NEWS IN FOCUS: Are there strings attached to government's shilling?

Annie Kelly

Charities struggling to raise income are being tempted by government contracts. Annie Kelly reports on the implications of such deals.

Charities Aid Foundation has revealed that voluntary organisations are becoming increasingly reliant on money from non-voluntary sources, which will worry those fighting to preserve the essential independence of the sector.

CAF's new Charity Trends research, which is being launched as a book next week, shows that the past two years have seen an increase of almost 10 per cent in the amount of non-voluntary income coming to the top 500 charities.

It attributes the majority of this growth to a 33.9 per cent increase in grants from public bodies for service delivery or programme development.

The research also shows that 42 per cent of new income coming to the top 500 is accounted for by the increase in government grants. NCVO says that initial research for its annual almanac for 2003 supports these figures.

The 10 per cent increase is particularly significant when compared to the modest 2 per cent growth in voluntary income over the same period.

Cathy Pharoah, director of research at CAF, has warned that this discrepancy could seriously unbalance the fragile dynamics of the voluntary sector.

"If this keeps going, then it will have a marked effect on the way that charities operate," she says. "At a time when many are struggling to maintain their levels of voluntary income, it may be extremely tempting to go for the money being offered by government contracts."

The Labour Government has clearly indicated its desire to work with voluntary sector bodies through its £125 million Futurebuilders Fund, designed to help charities build the infrastructure needed to provide public services.

But Pharoah voices the concerns of many when she says that a charity can lose the right to follow its own agenda when it enters into a government contract.

"A reliance on non-voluntary income means that the sector will become more performance-driven and professional, and less able to work to its own independent targets," she says.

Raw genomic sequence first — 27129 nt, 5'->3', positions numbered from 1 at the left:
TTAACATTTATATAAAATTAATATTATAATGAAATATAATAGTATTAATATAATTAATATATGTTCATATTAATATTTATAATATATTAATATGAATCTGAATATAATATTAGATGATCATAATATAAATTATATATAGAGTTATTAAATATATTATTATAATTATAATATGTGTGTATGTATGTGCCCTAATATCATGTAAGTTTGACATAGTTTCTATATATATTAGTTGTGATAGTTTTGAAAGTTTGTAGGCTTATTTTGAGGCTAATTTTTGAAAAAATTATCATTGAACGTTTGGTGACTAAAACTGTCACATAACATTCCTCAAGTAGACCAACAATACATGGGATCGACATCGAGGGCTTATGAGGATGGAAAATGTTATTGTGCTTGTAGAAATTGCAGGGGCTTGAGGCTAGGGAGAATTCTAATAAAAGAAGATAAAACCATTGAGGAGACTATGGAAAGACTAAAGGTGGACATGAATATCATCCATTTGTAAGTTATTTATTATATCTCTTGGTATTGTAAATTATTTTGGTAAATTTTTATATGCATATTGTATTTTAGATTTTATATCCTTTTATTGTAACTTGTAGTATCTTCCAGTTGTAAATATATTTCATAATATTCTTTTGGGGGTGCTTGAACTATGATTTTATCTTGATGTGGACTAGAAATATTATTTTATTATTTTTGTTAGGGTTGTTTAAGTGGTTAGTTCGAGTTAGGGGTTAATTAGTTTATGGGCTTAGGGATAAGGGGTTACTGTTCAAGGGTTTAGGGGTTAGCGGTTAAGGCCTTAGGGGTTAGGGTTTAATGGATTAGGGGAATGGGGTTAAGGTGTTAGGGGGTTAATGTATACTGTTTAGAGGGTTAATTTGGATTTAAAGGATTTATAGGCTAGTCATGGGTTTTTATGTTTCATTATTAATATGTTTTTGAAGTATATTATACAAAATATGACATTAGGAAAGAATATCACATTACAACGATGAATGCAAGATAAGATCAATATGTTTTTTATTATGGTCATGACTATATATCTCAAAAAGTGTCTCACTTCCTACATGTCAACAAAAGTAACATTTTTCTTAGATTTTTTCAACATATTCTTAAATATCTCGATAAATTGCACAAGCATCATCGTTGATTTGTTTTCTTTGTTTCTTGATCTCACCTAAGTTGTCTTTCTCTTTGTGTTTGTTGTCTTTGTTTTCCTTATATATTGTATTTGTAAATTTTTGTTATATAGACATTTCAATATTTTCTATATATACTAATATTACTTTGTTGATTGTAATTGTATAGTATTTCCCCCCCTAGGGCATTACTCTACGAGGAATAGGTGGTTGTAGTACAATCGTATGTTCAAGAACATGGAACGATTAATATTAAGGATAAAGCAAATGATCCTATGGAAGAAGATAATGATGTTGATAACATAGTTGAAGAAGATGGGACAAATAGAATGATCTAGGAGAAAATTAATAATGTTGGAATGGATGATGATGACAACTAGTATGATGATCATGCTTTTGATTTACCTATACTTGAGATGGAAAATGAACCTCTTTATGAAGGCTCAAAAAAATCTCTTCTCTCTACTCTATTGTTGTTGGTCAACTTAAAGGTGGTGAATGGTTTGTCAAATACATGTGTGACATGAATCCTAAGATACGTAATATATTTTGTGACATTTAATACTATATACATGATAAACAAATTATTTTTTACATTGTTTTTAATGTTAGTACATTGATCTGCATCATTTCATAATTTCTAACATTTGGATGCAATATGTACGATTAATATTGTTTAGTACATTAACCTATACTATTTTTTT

So what happens when a charity becomes too reliant on government funding?

The sector could look to organisations like Victim Support, which is currently embroiled in a financial crisis after the Home Office refused to allocate the charity any more funds.

Paul Fawcett, head of communications at Victim Support, says: "Although we currently receive £30 million in government funding, we need double that to be able to run our services efficiently."

The charity currently pulls in around £1 million in voluntary income and is struggling to build on that. Fawcett believes that this is because people are reluctant to give to organisations that benefit from large government grants.

"It's proving difficult to persuade people to give because they either don't know that we're a charity because we've been so linked to government funding, or they take our service for granted and don't realise how desperately we need additional support," he says.

However, he believes that strong central government funding has enabled Victim Support to grow quickly and expand its services.

In a recent speech, Stuart Etherington, chief executive of NCVO, criticised the assumption that more earned income means a loss of independence.

"It is neither realistic nor desirable for the voluntary sector as a whole to seek to have no form of relationship with the Government," he says. "What is important is that those in the sector have to be careful about the relationships they forge."

He believes that if a charity manages the relationship with the Government correctly, then a 'contract culture' could put voluntary organisations in a stronger position than before.

"A contract also constrains what the Government requires from the sector, whereas with a grant, the sector can be seen and treated more as the supplicant who has to do as they are told," he says.

Roger Howard, chief executive of DrugScope, which runs partnership schemes with local authorities, believes that third sector organisations can retain an independent voice even when vying for non-voluntary income.

"One of the things that has always impressed me on the drugs side is the ability and willingness of the Government to fund and support informed analyses and critiques of policies and programmes," he says. "Many of the projects supposedly tainted by government money have a scrupulous foundation of research and methodology behind them."

Howard also believes that the CAF figures represent the natural growth of funding following the Government's modernisation of public services.

"Public fundraising would never be able to keep pace with the influx of money that has recently come into the sector to help services delivered by a responsive voluntary sector on behalf of local public organisations over the past few years," he says.

"What we're seeing is an internal government infrastructure growing alongside the charity sector at the same time as voluntary income is dropping because people aren't doing too well financially."

But Pharaoh believes that it is imperative that charities continue to focus on increasing voluntary income.

"The increase in non-voluntary funding is not exponential," she says.

"We need to get people to understand where and how a charity adds value and how their money helps it to work legitimately and independently for their causes."

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